Friday 19 January 2018

Self-regulation for hurling elite is a non-starter

Too much control for top counties would be a recipe for disaster, says John Greene

John Greene

John Greene

Over the last decade we have been extremely fortunate to witness what for most of us is probably the best hurling team we will ever see in our lifetime. And we have watched as occasionally a team came from the pack to go toe to toe with this remarkable Kilkenny side.

It is doubtful we will see their like again. It is doubtful either that we have seen the last of this team. Of course we know it is nearing its end, but none of us will be in the least bit surprised if we see one more kick from Cody, Shefflin and Co in 2014.

And as the year draws to a close, we can reflect too on an incredible season for hurling, when both league and championship were top-drawer affairs.

Yet hurling, it seems, is in crisis. Wexford manager Liam Dunne is the latest in a line of high-profile hurling men to insist that the game is being destroyed by people who apparently know nothing about it.

"Why should counties where football dominates have a say in how to run Division 1 of the hurling league?" asked Dunne recently. "It doesn't concern them, yet they have the same say as the hurling counties. That's not right. Fifteen counties compete for the hurling championship, so surely they should be allowed to decide the best way to run off Division 1 of the league."

Dunne's view is one that is widely held in the stronger hurling counties. If we have learned anything in this country in the last five years, it is that self-regulation does not work. How much of this country's current predicament could have been avoided if the concepts of 'self-regulation' and 'light-touch regulation' were not so embedded in our financial and political culture.

And yet now, more than ever, hurling is looking to rid itself of all-comers and look after its own house. True, Dunne's comments came on the back of the botched attempt to tinker with the structures of the National Hurling League. Having clearly said earlier in the year that the league would remain unchanged, a restructure was pulled out of the hat by the GAA, and it conveniently restored relegated Cork to the top flight. The suspicion remains that Cork had somehow engineered the change and, if so, take that as Exhibit A in the case against a small number of counties being allowed to control the game.

It would be nice to think that in eventually deciding to leave the league as it was, common sense had prevailed, but instead, the right solution was stumbled upon as much as anything else. This, however, should not be taken as a reason to hand over control of the league to a select group of counties. Many are already powerful in their own right within the GAA hierarchy. These are counties well used to getting their own way, and certainly well-versed in the workings of the GAA committee room.

This idea that the association is run by some sort of football Taliban just does not stand up. For a start, four of the last five GAA presidents come from a strong hurling background: Liam O'Neill, Christy Cooney, Nickey Brennan and Joe McDonagh (the latter two won All-Ireland senior hurling medals).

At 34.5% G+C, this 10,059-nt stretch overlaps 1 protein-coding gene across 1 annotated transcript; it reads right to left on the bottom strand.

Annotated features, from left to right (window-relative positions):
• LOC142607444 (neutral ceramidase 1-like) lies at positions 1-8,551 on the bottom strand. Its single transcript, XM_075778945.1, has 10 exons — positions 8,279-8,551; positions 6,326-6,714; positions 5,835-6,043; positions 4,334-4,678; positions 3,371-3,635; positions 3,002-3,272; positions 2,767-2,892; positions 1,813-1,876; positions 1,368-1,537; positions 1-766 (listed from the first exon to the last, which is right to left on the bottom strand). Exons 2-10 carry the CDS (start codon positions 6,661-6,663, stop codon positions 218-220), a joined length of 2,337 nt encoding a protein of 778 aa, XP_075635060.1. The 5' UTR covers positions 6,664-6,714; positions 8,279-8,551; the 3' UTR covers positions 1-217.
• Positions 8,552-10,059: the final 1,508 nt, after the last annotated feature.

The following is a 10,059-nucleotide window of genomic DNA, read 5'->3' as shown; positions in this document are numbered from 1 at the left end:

Earlier in the year, when the black card and other recommendations brought forward by the Football Review Committee came before Congress in a widely-lauded attempt to remove cynicism from Gaelic football, there were more howls of derision as respected hurling figures warned the GAA not to go down the same road in the small ball game.

This is despite the fact that it has been obvious for some time that there are issues around refereeing and, yes, cynicism in the game. Just as in football. It is possible to have a great hurling season like the one just finished but to still acknowledge that things could be improved – the two are not mutually exclusive.

It has been suggested that the GAA hierarchy avoided talking about changes to hurling at the time of the FRC Congress vote because to do so would have turned the stronger hurling counties against the proposals. If that is so, what good could come of letting these same counties police themselves?

This of course does not mean that top-tier counties should not feel aggrieved at some of the decisions taken at times in relation to the game, especially the tinkering with the league in recent years. But the same also applies in football.

The GAA, for better or worse, is a collective. Everybody should have a say, and generally speaking, everybody does have a say. The GAA operates a rather cumbersome democracy, but it is a democracy nonetheless, and one which ordinarily works well. Club members put a committee in place to run their club, clubs put people in place to run the county board, and county boards put people in place to run the provinces and the national scene. From the bottom up, members put people into positions to make decisions which are in the best interests of the association, and its aims and pursuits.

That is how it should be, for both football and hurling. There is no case to be made, at any level, for the strong hurling counties taking over.

Sunday Independent

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